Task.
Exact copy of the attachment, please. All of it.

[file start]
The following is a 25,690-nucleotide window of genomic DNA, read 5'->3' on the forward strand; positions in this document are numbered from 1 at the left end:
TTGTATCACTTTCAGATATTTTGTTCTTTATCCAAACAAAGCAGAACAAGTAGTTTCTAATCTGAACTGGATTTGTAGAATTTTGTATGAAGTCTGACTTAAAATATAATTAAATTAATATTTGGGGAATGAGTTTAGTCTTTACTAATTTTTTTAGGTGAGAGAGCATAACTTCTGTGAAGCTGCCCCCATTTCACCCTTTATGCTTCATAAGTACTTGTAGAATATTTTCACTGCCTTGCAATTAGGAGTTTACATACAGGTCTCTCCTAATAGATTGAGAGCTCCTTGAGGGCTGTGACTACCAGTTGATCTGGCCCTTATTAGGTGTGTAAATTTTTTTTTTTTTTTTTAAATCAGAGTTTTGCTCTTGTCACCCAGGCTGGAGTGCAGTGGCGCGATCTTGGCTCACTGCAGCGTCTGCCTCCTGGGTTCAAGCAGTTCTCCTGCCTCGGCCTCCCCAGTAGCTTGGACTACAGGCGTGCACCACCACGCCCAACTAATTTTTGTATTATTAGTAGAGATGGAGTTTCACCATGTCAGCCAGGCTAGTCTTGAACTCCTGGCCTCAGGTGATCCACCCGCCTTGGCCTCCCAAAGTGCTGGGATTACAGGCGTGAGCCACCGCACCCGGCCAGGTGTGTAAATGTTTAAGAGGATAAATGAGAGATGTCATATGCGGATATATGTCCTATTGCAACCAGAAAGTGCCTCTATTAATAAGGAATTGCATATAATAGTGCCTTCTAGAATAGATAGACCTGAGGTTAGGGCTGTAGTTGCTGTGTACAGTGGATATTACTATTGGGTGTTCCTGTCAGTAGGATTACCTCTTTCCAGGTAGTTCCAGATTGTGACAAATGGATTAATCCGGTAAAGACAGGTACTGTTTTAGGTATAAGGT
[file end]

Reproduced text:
The following is a 25,690-nucleotide window of genomic DNA, read 5'->3' on the forward strand; positions in this document are numbered from 1 at the left end:
TTGTATCACTTTCAGATATTTTGTTCTTTATCCAAACAAAGCAGAACAAGTAGTTTCTAATCTGAACTGGATTTGTAGAATTTTGTATGAAGTCTGACTTAAAATATAATTAAATTAATATTTGGGGAATGAGTTTAGTCTTTACTAATTTTTTTAGGTGAGAGAGCATAACTTCTGTGAAGCTGCCCCCATTTCACCCTTTATGCTTCATAAGTACTTGTAGAATATTTTCACTGCCTTGCAATTAGGAGTTTACATACAGGTCTCTCCTAATAGATTGAGAGCTCCTTGAGGGCTGTGACTACCAGTTGATCTGGCCCTTATTAGGTGTGTAAATTTTTTTTTTTTTTTTTAAATCAGAGTTTTGCTCTTGTCACCCAGGCTGGAGTGCAGTGGCGCGATCTTGGCTCACTGCAGCGTCTGCCTCCTGGGTTCAAGCAGTTCTCCTGCCTCGGCCTCCCCAGTAGCTTGGACTACAGGCGTGCACCACCACGCCCAACTAATTTTTGTATTATTAGTAGAGATGGAGTTTCACCATGTCAGCCAGGCTAGTCTTGAACTCCTGGCCTCAGGTGATCCACCCGCCTTGGCCTCCCAAAGTGCTGGGATTACAGGCGTGAGCCACCGCACCCGGCCAGGTGTGTAAATGTTTAAGAGGATAAATGAGAGATGTCATATGCGGATATATGTCCTATTGCAACCAGAAAGTGCCTCTATTAATAAGGAATTGCATATAATAGTGCCTTCTAGAATAGATAGACCTGAGGTTAGGGCTGTAGTTGCTGTGTACAGTGGATATTACTATTGGGTGTTCCTGTCAGTAGGATTACCTCTTTCCAGGTAGTTCCAGATTGTGACAAATGGATTAATCCGGTAAAGACAGGTACTGTTTTAGGTATAAGGT